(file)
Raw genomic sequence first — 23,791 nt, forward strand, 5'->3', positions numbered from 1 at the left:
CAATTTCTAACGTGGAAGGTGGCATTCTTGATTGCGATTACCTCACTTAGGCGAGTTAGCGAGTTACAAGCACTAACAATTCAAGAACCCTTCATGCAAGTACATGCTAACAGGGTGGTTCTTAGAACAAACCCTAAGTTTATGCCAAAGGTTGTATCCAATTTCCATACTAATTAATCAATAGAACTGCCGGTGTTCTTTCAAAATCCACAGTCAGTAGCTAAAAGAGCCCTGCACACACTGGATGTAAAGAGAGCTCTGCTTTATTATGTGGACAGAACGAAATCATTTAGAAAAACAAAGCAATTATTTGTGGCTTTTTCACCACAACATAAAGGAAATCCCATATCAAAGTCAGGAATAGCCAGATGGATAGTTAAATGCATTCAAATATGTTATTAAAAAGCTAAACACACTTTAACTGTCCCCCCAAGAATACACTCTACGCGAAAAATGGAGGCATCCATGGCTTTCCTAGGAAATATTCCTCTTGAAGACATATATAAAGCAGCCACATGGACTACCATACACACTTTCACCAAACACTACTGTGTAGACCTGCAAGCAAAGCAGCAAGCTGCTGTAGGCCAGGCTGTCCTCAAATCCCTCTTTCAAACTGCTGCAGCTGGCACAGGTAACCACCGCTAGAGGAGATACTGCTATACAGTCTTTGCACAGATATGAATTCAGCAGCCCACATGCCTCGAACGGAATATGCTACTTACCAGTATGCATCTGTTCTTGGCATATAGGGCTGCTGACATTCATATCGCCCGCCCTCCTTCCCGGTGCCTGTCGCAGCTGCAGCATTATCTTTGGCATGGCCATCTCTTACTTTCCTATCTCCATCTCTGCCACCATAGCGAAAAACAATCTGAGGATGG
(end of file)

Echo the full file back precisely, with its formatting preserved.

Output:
Raw genomic sequence first — 23,791 nt, forward strand, 5'->3', positions numbered from 1 at the left:
CAATTTCTAACGTGGAAGGTGGCATTCTTGATTGCGATTACCTCACTTAGGCGAGTTAGCGAGTTACAAGCACTAACAATTCAAGAACCCTTCATGCAAGTACATGCTAACAGGGTGGTTCTTAGAACAAACCCTAAGTTTATGCCAAAGGTTGTATCCAATTTCCATACTAATTAATCAATAGAACTGCCGGTGTTCTTTCAAAATCCACAGTCAGTAGCTAAAAGAGCCCTGCACACACTGGATGTAAAGAGAGCTCTGCTTTATTATGTGGACAGAACGAAATCATTTAGAAAAACAAAGCAATTATTTGTGGCTTTTTCACCACAACATAAAGGAAATCCCATATCAAAGTCAGGAATAGCCAGATGGATAGTTAAATGCATTCAAATATGTTATTAAAAAGCTAAACACACTTTAACTGTCCCCCCAAGAATACACTCTACGCGAAAAATGGAGGCATCCATGGCTTTCCTAGGAAATATTCCTCTTGAAGACATATATAAAGCAGCCACATGGACTACCATACACACTTTCACCAAACACTACTGTGTAGACCTGCAAGCAAAGCAGCAAGCTGCTGTAGGCCAGGCTGTCCTCAAATCCCTCTTTCAAACTGCTGCAGCTGGCACAGGTAACCACCGCTAGAGGAGATACTGCTATACAGTCTTTGCACAGATATGAATTCAGCAGCCCACATGCCTCGAACGGAATATGCTACTTACCAGTATGCATCTGTTCTTGGCATATAGGGCTGCTGACATTCATATCGCCCGCCCTCCTTCCCGGTGCCTGTCGCAGCTGCAGCATTATCTTTGGCATGGCCATCTCTTACTTTCCTATCTCCATCTCTGCCACCATAGCGAAAAACAATCTGAGGATGG